Cathedral Church of All Saints – The Shillong Times

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By team, ST YouTube
Shillong is known for being home to churches of various denominations, some of which have survived 100 years and are still as strong as the day their foundations were laid.

One such century-old structure is All Saints Church at IGP Point in Shillong under the Church (Anglican) Diocese of North India. The Congregation of All Saints celebrated its 125th anniversary in 2002.

In this episode of The iconic structures of Shillongwe bring to our readers and subscribers the Church of All Saints, an archetypal cathedral founded in 1876.

Nestled in the heart of Shillong, this colonial structure embodies the peace and quiet that drown out the din of traffic and the hectic pace of the city.

The church is spread over five acres of land which houses the Hall of All Saints, the School of All Saints, the Bishop’s House and the Diocese of North India – under the name North East Diocesan Trust Association, and is surrounded by a well kept lawn adorned with lush green grass, delightful flowers, foliage and tall trees on three sides of its boundary.

The premises also house a heritage pine almost as old as the church. It should be mentioned here that this quintessential pine stands out from the rest, especially at Christmas with its grand frame and adornment during the celebratory season in Shillong.

Historically, it was in the 1860s, during the British Raj, that officers felt the importance of keeping their faith and Anglican tradition alive, which consequently led to the need for a church building the August 3, 1872 in the presence of Bishop Robert Milman of Calcutta.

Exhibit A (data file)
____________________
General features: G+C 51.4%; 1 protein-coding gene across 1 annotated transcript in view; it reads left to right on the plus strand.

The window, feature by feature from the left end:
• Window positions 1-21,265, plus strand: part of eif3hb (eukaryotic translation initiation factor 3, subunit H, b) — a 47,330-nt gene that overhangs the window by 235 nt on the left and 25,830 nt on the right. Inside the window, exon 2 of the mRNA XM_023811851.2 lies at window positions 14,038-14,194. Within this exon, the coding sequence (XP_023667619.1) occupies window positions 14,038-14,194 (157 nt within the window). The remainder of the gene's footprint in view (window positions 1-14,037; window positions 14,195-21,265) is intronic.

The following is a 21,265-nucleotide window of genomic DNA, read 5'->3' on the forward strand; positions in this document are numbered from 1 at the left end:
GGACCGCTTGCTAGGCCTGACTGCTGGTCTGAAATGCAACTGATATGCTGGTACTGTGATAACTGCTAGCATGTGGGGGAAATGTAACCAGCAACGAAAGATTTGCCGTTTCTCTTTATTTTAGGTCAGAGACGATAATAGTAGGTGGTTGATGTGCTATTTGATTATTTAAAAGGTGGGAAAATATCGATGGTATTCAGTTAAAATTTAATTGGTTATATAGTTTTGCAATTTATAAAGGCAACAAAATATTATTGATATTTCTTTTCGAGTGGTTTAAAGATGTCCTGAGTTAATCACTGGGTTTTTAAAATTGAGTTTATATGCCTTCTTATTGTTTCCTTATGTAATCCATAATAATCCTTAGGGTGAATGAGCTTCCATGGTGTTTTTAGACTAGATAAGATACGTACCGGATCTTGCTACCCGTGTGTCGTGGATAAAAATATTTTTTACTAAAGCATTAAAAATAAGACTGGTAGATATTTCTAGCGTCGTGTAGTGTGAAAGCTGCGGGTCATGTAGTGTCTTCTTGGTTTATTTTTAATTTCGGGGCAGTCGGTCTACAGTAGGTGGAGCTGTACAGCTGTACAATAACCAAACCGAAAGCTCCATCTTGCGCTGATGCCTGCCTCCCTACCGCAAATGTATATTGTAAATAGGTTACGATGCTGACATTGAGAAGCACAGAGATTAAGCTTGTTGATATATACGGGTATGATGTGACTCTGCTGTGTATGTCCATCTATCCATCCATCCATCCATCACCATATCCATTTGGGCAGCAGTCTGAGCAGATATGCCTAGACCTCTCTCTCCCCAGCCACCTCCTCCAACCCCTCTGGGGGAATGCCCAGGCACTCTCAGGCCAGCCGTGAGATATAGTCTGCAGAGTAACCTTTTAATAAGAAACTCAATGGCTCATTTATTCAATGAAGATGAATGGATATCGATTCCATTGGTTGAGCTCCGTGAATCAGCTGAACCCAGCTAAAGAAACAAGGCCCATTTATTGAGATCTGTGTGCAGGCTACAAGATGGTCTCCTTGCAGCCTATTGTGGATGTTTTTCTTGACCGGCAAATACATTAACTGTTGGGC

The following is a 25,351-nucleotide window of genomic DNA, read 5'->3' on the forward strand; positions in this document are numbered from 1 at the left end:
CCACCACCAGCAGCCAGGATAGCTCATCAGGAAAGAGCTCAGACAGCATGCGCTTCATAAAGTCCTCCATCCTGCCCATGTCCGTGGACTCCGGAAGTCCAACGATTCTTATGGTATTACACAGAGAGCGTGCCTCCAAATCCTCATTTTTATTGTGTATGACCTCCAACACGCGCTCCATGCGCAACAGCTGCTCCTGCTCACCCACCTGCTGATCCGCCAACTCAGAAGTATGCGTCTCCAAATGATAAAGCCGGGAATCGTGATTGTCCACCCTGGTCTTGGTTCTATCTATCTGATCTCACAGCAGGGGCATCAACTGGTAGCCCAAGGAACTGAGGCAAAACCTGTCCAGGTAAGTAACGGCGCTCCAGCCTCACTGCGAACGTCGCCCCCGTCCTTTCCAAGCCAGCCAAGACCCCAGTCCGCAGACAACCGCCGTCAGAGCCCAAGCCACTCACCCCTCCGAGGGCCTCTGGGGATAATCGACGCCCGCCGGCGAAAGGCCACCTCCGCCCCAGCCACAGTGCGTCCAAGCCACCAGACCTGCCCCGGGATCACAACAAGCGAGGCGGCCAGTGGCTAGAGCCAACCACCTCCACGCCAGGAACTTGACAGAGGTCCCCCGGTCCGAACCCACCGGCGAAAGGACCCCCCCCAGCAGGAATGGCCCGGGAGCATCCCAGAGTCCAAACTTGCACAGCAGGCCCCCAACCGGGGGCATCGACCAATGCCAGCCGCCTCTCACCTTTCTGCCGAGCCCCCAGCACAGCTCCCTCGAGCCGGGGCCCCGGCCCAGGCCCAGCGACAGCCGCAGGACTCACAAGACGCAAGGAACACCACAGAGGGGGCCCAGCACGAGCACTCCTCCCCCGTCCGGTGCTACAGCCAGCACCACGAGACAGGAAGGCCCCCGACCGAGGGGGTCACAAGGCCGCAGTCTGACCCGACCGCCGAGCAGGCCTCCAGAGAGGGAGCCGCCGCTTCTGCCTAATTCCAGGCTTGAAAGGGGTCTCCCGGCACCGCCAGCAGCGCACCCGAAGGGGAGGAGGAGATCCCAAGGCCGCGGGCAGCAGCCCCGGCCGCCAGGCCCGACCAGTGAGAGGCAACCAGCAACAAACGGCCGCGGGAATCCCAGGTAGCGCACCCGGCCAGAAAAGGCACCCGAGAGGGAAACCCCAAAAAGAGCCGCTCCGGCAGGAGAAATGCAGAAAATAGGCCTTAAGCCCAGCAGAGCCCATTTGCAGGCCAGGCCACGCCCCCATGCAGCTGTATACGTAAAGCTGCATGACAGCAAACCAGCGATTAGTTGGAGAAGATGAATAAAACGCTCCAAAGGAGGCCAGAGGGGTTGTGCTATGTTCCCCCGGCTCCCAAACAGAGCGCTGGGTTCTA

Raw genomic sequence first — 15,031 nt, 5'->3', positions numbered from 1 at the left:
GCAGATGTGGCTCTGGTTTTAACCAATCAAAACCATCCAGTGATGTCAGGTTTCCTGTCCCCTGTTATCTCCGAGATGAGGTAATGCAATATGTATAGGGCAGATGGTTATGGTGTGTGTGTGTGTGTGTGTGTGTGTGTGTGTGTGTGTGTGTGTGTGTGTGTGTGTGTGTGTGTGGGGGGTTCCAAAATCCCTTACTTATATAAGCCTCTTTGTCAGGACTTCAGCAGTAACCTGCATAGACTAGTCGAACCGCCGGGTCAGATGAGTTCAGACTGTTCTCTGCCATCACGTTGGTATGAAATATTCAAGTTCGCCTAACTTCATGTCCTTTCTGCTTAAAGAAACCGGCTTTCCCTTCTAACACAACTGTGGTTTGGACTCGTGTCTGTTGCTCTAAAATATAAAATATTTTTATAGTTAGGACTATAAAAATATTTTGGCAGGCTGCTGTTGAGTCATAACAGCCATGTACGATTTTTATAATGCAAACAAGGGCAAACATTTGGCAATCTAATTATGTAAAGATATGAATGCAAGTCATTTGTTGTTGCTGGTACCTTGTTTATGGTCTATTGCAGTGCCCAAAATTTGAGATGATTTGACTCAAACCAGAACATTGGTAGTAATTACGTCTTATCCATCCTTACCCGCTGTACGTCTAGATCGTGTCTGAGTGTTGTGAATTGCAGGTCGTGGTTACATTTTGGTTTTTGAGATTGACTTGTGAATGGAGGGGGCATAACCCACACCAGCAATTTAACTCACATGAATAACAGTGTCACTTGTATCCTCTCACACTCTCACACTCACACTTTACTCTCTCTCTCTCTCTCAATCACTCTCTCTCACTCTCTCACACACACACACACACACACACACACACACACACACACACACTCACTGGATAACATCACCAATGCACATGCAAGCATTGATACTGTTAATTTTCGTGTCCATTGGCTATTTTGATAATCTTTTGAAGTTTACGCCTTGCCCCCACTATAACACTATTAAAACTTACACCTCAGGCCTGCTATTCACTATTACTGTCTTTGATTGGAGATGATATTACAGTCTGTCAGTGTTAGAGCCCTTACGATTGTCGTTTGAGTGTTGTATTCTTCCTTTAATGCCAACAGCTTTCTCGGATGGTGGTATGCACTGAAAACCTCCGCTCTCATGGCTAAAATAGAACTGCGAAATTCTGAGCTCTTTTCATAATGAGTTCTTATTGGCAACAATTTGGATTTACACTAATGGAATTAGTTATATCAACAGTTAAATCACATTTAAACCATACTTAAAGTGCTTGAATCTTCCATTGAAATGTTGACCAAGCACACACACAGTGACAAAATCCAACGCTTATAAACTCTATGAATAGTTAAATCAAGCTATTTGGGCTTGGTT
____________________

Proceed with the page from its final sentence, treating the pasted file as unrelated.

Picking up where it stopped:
The foundation stone of the church was first laid by Lord Northbrook, then Viceroy of India, during his visit to Shillong on 22nd August 1874. It was then consecrated by Bishop Edward Johnson of Calcutta on August 18, 1877 when he dedicated it to “All Saints”.

Unfortunately, the great earthquake of 1897 completely destroyed the building of All Saints Church. However, some parts of the structure as well as objects housed in the church remained intact even after the calamity and they make the church truly historic. This is the altar comprising the stone baptismal font, a carved wooden lectern in the shape of an eagle, a Bible which weighs around 5 kilograms and a well-designed wooden door – all of which are in use to this day. . The other two intriguing elements in the premises are the piano and the organ – both as old as the church.

To learn more about the history of this heritage structure, watch the full episode on our Youtube channel @TheShillongTimes and we’ll take you on a journey down memory lane.

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